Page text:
Memorial show of drawings at ‘Watercolours/Works On Paper Fair’ 2 – 5 February
A special “Pop Up” exhibition to mark the recent death of illustrator Ronald Searle, who passed away aged 90 at the end of last year, is scheduled to open at the Watercolour /Works on Paper exhibition at the Science Museum 2-5 February. Searle was one of Britain’s best loved illustrators. He was one of the world’s greatest satirical cartoonists with an output wide-ranging and international. Although he is probably best known for his St. Trinian’s and Molesworth characters, much his work took a much darker tone.The exhibition consists of a small display of original Searle drawings all owned by the Cartoon Museum Collection.
Ronald Searle (1920-2011) was born 3 March, 1920 in Cambridge, England into a working-class family. Drawing became a passion from an early age. From the age of 15 he was contributing weekly cartoons for the Cambridge Daily News and in 1938 won a scholarship to study at the Cambridge School of Art.In 1939 Searle enlisted in the Royal Engineers. His first cartoons were published in 1940 and the first St Trinian’s cartoon appeared in Lilliput in October 194,1 the same month he shipped out to Singapore. One month after his brigade arrived in Singapore in January 1942 the island was surrendered to the Japanese and Searle spent the rest of the war as a prisoner in camps and later on the infamous Thai-Burma Railway which cost the lives of 100,000 Asian civilians and Allied POWs. Searle was victim and observer, recording the atrocities, disease and death around him. He never stopped drawing, despite beatings, bouts of malaria and beri-beri. His return to Cambridge in October of 1945 was followed by an exhibition of his war drawings. In 1948 he married Kaye Webb, assistant editor of Lilliput 1948 saw the publication of Hurrah for St Trinian’s, his first collection of cartoons, and was followed by The Female Approach in 1949. Both featured cartoons on other subjects, but it is for the images of the unholy girls’ school that they are best remembered. For five years he was saddled with the ‘chore’ of creating mischief for the girls to get up to until, in his own 1953 Souls in Torment, he blew up the school with an atomic bomb. The girls went on to inspire a string of films.From 1949 to 1961 he produced theatre caricatures for Punch.
In the early 1950s his sketches of people and places in Paris and London appeared in the News Chronicle.The American publication Holiday magazine became a regular outlet, publishing many of his reportage drawings between 1959 and 1969. He traveled the length and breath of America and Canada as well as visiting Germany, France and Casablanca. In 1961 Life magazine sent him on assignment to Jerusalem to cover Adolf Eichmann’s trial and later that year he drew scenes on the spot beside the newly built Berlin Wall. In a most remarkably short time, Searle had become one of the foremost illustrators in England. In 1957 he was invited to America to create an animated film Energetically Yours for Standard Oil. Searle’s loose and energetic line was to influence a generation of animators including Disney’s One Hundred and One Dalmations (1961). In 1973 Searle became the first non-French living artist to exhibit at the Bibliothèque Nationale in Paris. Following the exhibition he was invited to produce a series of medals for La Monnaie de Paris, or French Mint. He drew and sculpted designs in homage to old and recent masters of satire: Hogarth, Gillray, Cruikshank, Edward Lear, James Thurber and his friend André François were amongst the subjects. In September of 1975, the Searles left Paris for a new, more private life, in a village in Haute-Provence where he lived until his death.In 1961 Searle moved to Paris where he married his second wife Monica Stirling in 1967.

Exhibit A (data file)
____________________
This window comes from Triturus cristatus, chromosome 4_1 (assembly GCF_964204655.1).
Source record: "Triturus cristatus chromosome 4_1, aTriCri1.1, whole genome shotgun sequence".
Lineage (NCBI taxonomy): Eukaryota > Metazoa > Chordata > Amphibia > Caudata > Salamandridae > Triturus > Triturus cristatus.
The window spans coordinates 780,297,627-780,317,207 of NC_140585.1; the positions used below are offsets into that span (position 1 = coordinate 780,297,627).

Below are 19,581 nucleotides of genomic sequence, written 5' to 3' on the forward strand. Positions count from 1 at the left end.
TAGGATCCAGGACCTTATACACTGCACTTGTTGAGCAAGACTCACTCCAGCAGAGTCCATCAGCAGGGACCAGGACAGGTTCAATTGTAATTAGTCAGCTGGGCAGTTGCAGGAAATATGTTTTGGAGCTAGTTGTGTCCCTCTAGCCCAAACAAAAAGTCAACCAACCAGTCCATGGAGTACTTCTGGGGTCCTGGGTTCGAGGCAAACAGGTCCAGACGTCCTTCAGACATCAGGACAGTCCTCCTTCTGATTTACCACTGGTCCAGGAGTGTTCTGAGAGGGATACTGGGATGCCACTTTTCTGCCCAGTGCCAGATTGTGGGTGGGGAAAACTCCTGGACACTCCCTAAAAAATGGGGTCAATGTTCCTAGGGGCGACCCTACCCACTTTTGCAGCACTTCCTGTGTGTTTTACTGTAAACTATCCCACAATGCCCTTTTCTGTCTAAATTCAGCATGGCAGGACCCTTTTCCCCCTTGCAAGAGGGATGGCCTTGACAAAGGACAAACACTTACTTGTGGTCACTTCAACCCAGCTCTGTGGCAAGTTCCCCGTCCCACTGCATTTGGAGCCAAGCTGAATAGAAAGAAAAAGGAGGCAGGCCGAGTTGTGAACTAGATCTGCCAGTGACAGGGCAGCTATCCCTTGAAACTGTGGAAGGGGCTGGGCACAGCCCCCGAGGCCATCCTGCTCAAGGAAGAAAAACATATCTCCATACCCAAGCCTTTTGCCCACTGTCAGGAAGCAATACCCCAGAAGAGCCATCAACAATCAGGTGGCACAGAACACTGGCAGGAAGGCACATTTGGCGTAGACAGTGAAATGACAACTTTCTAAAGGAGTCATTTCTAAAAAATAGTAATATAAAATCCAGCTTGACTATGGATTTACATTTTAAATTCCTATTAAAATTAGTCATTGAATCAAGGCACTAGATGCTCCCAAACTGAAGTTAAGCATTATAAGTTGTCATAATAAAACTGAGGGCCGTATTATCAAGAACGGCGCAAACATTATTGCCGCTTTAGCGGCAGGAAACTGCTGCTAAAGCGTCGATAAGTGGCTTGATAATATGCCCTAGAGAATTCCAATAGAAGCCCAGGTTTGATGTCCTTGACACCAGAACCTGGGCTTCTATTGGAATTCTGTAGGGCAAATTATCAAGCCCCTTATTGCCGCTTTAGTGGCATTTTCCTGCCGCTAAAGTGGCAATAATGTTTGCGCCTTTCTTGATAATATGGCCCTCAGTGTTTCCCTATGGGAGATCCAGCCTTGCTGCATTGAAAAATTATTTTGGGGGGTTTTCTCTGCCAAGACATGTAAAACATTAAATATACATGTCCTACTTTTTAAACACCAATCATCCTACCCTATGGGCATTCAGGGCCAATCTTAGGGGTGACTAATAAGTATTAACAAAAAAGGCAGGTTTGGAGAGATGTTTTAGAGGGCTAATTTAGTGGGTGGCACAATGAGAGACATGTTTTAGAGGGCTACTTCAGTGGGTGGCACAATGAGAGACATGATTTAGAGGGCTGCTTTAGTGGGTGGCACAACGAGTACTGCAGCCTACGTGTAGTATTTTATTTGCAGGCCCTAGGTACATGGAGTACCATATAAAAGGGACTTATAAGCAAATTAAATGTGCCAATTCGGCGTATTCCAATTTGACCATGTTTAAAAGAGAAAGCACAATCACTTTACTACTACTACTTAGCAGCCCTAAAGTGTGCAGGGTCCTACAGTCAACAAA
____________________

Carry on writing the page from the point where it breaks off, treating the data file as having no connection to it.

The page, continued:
Throughout the ‘60s he drew a number of covers for The New Yorker and produced a number of innovative books, such as Hello – Where Did All the People Go? and The Square Egg, Hommage à Toulouse-Lautrec and The Adventures of Baron Munchausen ,and Hamburg, Secret Sketchbooks in 1970. From the mid 1960s to the 2000s hardly a year passed without a Searle exhibition in a major European or American city. In 1995 he took on a new challenge when he was asked by Le Monde to do a weekly political cartoon for the paper which he continued to do until 2007. Searle received numerous awards. In 1960 he was the first non-American cartoonist to be voted ‘Cartoonist of the Year’ and received the National Cartoonists Association’s coveted Reuben Award. He also won the NCA’s Reuben for illustration in 1986 and 1987. In 1995 he received the Cartoon Art Trust’s Lifetime Achievement Award. In 2004 he was given a CBE and in 2007 was awarded the Legion d’Honneur, the highest honour given by the French State. His 90th birthday was marked by exhibitions at the Cartoon Museum in London and by the Wilhelm Busch Museum in Hanover. Visit Fair